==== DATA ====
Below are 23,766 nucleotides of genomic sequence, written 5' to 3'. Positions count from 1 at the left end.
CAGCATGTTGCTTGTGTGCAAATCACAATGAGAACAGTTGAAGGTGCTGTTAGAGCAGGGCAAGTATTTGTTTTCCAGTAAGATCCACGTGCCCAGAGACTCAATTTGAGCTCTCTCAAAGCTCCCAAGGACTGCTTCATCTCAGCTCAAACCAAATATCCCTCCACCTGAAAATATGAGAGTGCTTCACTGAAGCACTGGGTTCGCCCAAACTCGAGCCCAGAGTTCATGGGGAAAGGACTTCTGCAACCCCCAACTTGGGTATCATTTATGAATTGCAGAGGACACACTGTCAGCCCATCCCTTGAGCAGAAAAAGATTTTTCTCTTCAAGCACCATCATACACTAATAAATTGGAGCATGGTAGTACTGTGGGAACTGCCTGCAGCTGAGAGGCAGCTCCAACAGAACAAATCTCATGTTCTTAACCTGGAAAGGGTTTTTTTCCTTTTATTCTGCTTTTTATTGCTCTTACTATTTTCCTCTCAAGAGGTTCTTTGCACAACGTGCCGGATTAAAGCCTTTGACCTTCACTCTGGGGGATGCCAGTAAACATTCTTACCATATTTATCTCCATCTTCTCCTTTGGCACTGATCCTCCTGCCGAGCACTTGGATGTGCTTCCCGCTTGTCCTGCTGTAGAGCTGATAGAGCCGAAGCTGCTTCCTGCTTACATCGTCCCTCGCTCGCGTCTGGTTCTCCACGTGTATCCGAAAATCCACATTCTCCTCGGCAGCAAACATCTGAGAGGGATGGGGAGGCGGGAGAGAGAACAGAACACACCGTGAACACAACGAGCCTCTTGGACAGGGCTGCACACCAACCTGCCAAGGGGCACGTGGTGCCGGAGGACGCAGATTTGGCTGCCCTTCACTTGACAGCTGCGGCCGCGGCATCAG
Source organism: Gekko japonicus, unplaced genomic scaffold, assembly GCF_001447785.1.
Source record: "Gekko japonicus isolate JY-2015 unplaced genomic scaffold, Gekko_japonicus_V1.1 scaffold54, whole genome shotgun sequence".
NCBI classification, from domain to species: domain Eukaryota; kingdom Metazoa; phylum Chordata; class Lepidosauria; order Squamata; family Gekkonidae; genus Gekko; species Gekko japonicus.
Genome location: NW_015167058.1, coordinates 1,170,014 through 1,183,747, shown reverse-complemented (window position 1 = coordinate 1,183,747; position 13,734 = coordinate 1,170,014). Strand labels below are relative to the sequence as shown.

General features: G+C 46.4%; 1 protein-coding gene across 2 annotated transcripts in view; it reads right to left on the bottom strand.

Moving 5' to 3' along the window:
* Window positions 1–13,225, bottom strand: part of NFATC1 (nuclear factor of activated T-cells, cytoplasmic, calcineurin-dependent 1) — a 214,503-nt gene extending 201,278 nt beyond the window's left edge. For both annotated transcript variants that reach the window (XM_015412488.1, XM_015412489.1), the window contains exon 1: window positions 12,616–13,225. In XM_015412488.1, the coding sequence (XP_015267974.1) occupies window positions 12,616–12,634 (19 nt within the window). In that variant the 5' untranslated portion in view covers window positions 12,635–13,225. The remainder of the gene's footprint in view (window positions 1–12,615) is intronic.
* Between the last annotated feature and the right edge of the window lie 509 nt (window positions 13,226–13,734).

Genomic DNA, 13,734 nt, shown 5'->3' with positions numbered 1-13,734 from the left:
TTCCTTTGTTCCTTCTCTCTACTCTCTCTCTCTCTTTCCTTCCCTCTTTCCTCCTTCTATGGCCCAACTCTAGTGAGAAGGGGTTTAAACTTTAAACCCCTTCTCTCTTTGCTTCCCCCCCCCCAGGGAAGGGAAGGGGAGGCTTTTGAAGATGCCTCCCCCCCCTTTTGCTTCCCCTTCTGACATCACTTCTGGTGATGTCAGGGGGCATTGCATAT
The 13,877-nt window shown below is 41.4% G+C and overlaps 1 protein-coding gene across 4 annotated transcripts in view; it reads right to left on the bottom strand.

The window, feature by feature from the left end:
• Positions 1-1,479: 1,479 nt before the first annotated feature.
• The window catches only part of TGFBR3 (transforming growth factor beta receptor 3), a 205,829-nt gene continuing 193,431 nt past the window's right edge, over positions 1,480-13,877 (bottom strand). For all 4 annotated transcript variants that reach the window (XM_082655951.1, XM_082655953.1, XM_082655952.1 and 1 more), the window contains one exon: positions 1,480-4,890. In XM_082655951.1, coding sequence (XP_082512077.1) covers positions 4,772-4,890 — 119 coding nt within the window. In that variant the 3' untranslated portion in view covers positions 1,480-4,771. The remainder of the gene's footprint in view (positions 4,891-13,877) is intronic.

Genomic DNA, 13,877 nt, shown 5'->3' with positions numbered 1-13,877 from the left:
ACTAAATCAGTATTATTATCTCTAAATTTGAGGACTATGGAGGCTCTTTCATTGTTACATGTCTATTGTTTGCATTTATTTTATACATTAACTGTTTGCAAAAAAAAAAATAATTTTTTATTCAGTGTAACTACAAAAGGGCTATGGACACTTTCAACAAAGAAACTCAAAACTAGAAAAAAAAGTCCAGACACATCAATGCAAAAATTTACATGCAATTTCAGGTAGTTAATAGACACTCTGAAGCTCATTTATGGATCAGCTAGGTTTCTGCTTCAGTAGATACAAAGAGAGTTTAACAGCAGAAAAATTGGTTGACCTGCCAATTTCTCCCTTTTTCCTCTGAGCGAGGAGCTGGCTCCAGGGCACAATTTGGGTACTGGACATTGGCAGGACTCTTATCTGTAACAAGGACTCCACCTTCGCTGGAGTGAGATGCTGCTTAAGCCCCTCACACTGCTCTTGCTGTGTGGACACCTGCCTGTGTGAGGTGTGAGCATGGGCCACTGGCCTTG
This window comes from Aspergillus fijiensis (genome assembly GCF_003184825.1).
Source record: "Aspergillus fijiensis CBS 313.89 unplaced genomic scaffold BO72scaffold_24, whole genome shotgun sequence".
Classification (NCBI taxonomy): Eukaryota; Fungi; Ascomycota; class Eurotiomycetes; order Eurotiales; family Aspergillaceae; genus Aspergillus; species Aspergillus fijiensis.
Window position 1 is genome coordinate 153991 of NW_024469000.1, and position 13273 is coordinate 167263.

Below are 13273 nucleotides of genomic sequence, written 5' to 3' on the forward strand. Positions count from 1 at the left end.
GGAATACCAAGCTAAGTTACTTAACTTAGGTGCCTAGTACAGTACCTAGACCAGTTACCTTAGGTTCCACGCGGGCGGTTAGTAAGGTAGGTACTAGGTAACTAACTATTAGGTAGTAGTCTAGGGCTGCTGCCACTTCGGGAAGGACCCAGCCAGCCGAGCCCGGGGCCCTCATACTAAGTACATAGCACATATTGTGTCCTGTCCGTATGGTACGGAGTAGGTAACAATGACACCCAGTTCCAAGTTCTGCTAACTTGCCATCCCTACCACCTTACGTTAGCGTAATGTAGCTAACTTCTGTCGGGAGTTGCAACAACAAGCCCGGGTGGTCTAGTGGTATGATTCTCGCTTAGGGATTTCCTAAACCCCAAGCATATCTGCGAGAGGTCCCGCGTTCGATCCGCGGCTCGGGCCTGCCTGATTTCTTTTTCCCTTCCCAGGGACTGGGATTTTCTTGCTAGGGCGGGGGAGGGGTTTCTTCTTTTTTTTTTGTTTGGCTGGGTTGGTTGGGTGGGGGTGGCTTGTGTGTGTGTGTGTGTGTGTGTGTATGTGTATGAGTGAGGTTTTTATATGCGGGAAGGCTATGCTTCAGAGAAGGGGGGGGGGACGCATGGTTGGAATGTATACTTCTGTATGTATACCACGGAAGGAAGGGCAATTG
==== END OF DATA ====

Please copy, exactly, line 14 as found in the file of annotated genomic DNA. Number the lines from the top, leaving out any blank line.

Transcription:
The window, feature by feature from the left end: